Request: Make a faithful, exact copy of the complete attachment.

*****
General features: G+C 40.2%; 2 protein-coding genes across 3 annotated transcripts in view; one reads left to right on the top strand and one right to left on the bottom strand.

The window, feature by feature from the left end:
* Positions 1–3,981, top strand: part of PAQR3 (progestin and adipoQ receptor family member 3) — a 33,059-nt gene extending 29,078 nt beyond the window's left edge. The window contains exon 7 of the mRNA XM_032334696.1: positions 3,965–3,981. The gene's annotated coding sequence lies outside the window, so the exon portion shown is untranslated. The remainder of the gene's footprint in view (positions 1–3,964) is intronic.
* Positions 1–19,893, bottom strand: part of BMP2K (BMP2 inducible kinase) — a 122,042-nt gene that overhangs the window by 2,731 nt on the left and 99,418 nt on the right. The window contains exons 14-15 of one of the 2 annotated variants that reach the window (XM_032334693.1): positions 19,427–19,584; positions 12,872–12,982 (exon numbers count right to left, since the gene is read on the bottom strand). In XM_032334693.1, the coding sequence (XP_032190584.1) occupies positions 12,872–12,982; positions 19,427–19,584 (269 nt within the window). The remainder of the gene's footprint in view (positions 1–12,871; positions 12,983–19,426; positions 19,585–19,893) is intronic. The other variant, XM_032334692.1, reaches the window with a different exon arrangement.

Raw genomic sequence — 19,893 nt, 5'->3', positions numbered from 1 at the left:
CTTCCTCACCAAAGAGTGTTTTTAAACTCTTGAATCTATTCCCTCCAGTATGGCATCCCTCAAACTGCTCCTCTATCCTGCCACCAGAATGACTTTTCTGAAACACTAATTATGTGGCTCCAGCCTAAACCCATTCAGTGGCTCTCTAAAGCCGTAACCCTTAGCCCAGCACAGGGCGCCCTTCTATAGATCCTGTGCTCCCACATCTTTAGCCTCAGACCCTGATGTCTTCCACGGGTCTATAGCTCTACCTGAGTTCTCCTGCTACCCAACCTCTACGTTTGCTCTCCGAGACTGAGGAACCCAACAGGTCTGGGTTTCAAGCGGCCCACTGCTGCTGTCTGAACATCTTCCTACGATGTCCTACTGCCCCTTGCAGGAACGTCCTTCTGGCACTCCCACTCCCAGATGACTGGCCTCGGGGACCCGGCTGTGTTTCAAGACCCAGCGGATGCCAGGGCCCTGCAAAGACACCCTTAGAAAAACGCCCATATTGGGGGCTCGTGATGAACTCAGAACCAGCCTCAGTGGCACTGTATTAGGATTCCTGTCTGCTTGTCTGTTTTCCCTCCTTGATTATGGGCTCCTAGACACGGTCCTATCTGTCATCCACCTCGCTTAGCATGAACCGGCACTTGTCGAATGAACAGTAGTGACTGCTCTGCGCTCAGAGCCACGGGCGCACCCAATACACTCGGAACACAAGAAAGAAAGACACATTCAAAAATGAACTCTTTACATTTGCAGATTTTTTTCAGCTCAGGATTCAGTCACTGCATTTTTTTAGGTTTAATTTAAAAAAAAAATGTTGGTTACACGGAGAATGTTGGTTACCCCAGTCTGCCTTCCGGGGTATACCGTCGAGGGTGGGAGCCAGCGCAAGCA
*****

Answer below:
General features: G+C 40.2%; 2 protein-coding genes across 3 annotated transcripts in view; one reads left to right on the top strand and one right to left on the bottom strand.

The window, feature by feature from the left end:
* Positions 1–3,981, top strand: part of PAQR3 (progestin and adipoQ receptor family member 3) — a 33,059-nt gene extending 29,078 nt beyond the window's left edge. The window contains exon 7 of the mRNA XM_032334696.1: positions 3,965–3,981. The gene's annotated coding sequence lies outside the window, so the exon portion shown is untranslated. The remainder of the gene's footprint in view (positions 1–3,964) is intronic.
* Positions 1–19,893, bottom strand: part of BMP2K (BMP2 inducible kinase) — a 122,042-nt gene that overhangs the window by 2,731 nt on the left and 99,418 nt on the right. The window contains exons 14-15 of one of the 2 annotated variants that reach the window (XM_032334693.1): positions 19,427–19,584; positions 12,872–12,982 (exon numbers count right to left, since the gene is read on the bottom strand). In XM_032334693.1, the coding sequence (XP_032190584.1) occupies positions 12,872–12,982; positions 19,427–19,584 (269 nt within the window). The remainder of the gene's footprint in view (positions 1–12,871; positions 12,983–19,426; positions 19,585–19,893) is intronic. The other variant, XM_032334692.1, reaches the window with a different exon arrangement.

Raw genomic sequence — 19,893 nt, 5'->3', positions numbered from 1 at the left:
CTTCCTCACCAAAGAGTGTTTTTAAACTCTTGAATCTATTCCCTCCAGTATGGCATCCCTCAAACTGCTCCTCTATCCTGCCACCAGAATGACTTTTCTGAAACACTAATTATGTGGCTCCAGCCTAAACCCATTCAGTGGCTCTCTAAAGCCGTAACCCTTAGCCCAGCACAGGGCGCCCTTCTATAGATCCTGTGCTCCCACATCTTTAGCCTCAGACCCTGATGTCTTCCACGGGTCTATAGCTCTACCTGAGTTCTCCTGCTACCCAACCTCTACGTTTGCTCTCCGAGACTGAGGAACCCAACAGGTCTGGGTTTCAAGCGGCCCACTGCTGCTGTCTGAACATCTTCCTACGATGTCCTACTGCCCCTTGCAGGAACGTCCTTCTGGCACTCCCACTCCCAGATGACTGGCCTCGGGGACCCGGCTGTGTTTCAAGACCCAGCGGATGCCAGGGCCCTGCAAAGACACCCTTAGAAAAACGCCCATATTGGGGGCTCGTGATGAACTCAGAACCAGCCTCAGTGGCACTGTATTAGGATTCCTGTCTGCTTGTCTGTTTTCCCTCCTTGATTATGGGCTCCTAGACACGGTCCTATCTGTCATCCACCTCGCTTAGCATGAACCGGCACTTGTCGAATGAACAGTAGTGACTGCTCTGCGCTCAGAGCCACGGGCGCACCCAATACACTCGGAACACAAGAAAGAAAGACACATTCAAAAATGAACTCTTTACATTTGCAGATTTTTTTCAGCTCAGGATTCAGTCACTGCATTTTTTTAGGTTTAATTTAAAAAAAAAATGTTGGTTACACGGAGAATGTTGGTTACCCCAGTCTGCCTTCCGGGGTATACCGTCGAGGGTGGGAGCCAGCGCAAGCA